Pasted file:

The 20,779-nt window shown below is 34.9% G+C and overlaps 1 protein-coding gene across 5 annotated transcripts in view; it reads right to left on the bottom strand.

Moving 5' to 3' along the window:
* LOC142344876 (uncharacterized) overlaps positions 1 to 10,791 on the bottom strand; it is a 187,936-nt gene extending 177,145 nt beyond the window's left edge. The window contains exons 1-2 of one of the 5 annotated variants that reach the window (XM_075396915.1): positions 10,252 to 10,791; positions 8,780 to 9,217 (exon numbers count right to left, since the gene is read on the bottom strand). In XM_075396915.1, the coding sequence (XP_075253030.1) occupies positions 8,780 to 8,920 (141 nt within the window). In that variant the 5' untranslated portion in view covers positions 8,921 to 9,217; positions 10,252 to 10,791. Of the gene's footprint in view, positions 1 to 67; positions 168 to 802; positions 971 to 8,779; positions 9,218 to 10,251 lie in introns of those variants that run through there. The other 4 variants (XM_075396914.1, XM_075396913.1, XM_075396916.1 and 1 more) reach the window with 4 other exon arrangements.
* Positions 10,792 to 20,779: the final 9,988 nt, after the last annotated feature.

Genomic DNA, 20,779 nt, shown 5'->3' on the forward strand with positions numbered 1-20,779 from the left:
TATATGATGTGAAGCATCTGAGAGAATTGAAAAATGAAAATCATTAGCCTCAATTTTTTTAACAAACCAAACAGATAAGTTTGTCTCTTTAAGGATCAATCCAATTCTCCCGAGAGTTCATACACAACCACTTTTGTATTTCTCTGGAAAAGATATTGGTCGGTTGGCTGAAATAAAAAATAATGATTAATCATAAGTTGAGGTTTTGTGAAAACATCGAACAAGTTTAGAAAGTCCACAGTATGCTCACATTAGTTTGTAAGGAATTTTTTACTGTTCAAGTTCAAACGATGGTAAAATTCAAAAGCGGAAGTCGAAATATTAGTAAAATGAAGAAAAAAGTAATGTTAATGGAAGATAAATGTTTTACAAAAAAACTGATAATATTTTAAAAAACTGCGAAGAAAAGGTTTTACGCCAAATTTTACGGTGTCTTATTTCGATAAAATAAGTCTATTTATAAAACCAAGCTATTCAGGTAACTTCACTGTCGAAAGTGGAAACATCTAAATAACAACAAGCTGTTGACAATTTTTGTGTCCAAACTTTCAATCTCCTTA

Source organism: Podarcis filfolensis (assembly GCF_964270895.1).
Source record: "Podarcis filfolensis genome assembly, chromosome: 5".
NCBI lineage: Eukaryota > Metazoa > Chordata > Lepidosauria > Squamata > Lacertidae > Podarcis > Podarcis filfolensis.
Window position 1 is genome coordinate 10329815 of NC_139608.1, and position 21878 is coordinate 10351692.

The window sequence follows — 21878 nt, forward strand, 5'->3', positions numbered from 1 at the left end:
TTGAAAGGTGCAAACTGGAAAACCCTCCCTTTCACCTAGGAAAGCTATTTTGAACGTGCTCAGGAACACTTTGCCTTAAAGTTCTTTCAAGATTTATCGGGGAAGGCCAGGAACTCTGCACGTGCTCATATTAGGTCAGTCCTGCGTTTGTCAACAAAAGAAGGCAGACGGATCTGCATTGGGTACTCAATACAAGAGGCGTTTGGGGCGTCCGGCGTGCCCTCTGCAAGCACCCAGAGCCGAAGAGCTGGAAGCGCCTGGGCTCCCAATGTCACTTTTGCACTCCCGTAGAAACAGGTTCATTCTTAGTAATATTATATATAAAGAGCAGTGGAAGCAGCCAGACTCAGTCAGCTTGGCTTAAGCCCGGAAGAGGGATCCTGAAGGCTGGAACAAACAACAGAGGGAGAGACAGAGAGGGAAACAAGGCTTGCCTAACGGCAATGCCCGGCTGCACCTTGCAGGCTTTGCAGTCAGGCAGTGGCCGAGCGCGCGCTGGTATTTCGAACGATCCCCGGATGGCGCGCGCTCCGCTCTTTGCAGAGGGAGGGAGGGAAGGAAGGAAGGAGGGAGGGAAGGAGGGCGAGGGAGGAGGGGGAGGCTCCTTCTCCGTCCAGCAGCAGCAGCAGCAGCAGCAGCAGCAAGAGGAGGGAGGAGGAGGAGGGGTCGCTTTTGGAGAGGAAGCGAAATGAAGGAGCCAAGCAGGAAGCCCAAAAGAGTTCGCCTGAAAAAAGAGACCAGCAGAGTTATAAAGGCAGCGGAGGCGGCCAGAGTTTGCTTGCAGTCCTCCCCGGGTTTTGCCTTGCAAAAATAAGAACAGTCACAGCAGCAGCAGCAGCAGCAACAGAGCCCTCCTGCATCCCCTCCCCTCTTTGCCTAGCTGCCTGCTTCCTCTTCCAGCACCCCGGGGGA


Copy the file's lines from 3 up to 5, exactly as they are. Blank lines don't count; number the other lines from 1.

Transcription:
* LOC142344876 (uncharacterized) overlaps positions 1 to 10,791 on the bottom strand; it is a 187,936-nt gene extending 177,145 nt beyond the window's left edge. The window contains exons 1-2 of one of the 5 annotated variants that reach the window (XM_075396915.1): positions 10,252 to 10,791; positions 8,780 to 9,217 (exon numbers count right to left, since the gene is read on the bottom strand). In XM_075396915.1, the coding sequence (XP_075253030.1) occupies positions 8,780 to 8,920 (141 nt within the window). In that variant the 5' untranslated portion in view covers positions 8,921 to 9,217; positions 10,252 to 10,791. Of the gene's footprint in view, positions 1 to 67; positions 168 to 802; positions 971 to 8,779; positions 9,218 to 10,251 lie in introns of those variants that run through there. The other 4 variants (XM_075396914.1, XM_075396913.1, XM_075396916.1 and 1 more) reach the window with 4 other exon arrangements.
* Positions 10,792 to 20,779: the final 9,988 nt, after the last annotated feature.

Genomic DNA, 20,779 nt, shown 5'->3' on the forward strand with positions numbered 1-20,779 from the left: